God’s grace has been revealed, and it has made salvation possible for the whole human race and taught us that what we have to do is to give up everything that does not lead to God, and all our worldly ambitions; we must be self-restrained and live good and religious lives here in this present world, while we are waiting in hope for the blessing which will come with the Appearing of the glory of our great God and saviour Christ Jesus. He sacrificed himself for us in order to set us free from all wickedness and to purify a people so that it could be his very own and would have no ambition except to do good.
The Second reading at Mass during the night, tomorrow, announces salvation and calls us to live ‘saved’ lives, even as we await ‘in hope the blessing which will come with the Appearing in glory of our great God and saviour Christ Jesus’ – a phrase which lies behind our Communion rite’s ‘(may) we… be always free from sin and safe from all distress, as we await the blessed hope and the coming of our Saviour, Jesus Christ.’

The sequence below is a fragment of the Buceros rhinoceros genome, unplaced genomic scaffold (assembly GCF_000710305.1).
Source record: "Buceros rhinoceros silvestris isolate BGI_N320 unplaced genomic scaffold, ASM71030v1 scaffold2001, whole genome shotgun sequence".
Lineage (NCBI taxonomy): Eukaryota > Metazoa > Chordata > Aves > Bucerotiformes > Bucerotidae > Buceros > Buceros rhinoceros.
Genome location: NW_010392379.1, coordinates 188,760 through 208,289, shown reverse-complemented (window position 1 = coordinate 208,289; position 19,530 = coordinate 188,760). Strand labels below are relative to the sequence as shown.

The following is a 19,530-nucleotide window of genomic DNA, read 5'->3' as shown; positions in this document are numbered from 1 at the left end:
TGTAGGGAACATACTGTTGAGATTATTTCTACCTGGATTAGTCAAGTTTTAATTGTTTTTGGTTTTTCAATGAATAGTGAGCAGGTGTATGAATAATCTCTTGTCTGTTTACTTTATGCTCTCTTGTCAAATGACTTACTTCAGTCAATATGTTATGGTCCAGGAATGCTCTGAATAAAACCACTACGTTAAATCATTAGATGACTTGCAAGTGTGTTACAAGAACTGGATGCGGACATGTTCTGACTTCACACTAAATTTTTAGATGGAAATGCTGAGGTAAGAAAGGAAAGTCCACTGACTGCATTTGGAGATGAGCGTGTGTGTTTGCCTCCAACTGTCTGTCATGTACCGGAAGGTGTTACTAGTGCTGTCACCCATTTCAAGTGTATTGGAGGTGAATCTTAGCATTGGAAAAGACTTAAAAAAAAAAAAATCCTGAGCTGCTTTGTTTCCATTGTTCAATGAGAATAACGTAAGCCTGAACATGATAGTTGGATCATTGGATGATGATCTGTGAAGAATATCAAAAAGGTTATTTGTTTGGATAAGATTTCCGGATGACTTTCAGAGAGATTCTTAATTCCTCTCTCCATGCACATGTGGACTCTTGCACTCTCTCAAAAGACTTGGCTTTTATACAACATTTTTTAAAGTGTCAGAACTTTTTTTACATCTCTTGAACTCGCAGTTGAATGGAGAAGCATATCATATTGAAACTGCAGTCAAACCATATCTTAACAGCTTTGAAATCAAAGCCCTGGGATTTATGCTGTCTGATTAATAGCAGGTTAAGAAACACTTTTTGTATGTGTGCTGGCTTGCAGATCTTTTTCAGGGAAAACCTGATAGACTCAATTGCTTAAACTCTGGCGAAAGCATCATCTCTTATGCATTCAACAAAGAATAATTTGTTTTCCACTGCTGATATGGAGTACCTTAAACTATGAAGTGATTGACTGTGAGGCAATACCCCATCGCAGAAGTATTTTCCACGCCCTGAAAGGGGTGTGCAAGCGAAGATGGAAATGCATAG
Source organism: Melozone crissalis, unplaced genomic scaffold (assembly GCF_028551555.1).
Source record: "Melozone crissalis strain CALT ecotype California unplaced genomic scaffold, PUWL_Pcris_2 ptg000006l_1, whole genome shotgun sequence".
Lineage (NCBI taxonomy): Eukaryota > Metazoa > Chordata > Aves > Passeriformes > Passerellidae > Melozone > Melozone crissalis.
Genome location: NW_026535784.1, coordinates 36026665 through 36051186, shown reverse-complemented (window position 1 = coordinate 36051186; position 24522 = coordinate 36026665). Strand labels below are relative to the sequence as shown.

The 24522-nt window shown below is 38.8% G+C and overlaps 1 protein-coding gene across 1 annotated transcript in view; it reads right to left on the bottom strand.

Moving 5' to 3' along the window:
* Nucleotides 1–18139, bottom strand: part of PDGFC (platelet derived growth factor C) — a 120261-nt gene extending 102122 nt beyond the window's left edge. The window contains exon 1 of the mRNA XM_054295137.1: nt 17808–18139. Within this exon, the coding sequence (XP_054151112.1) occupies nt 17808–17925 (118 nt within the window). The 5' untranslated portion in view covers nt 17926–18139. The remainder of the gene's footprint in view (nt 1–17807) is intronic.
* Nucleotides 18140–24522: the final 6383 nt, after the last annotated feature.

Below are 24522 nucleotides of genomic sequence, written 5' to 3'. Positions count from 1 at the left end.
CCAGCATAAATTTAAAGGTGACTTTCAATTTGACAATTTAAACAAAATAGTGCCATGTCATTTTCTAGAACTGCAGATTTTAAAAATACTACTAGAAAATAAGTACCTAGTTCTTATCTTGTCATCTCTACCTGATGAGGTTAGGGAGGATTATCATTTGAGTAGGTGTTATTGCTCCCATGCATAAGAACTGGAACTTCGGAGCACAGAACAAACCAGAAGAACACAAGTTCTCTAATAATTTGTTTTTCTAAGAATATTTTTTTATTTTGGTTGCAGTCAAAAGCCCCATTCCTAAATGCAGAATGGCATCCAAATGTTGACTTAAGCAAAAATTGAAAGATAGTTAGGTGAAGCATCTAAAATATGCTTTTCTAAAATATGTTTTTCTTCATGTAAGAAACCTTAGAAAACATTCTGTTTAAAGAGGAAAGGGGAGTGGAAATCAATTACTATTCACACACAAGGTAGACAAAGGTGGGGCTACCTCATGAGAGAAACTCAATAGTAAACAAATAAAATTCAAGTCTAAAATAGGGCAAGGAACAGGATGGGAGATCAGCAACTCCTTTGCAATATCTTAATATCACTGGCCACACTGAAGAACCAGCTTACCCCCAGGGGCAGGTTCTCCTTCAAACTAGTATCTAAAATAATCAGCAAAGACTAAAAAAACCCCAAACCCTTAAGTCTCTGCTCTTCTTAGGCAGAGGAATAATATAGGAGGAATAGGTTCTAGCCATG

The work is the Lord’s, but we have ours to do, in response to his. – lest all be in vain for us.
Paul’s focus in the Letter is surely on the saving Death of Jesus. But we hear the reading in the context of the saving Birth. Both mysteries are cojoined in the work of Cocteau and Anrep in the French Church in London depicted above.
The whole work of Christ is to love and save us. Let our prayer be that in the whole of our lives we may be more closely untied with him and with each other.
Cocteau Mural of the Crucifixion. Anrep Mosaic of the Nativity. French Church, Leicester Square. (c) 2007, Allen Morris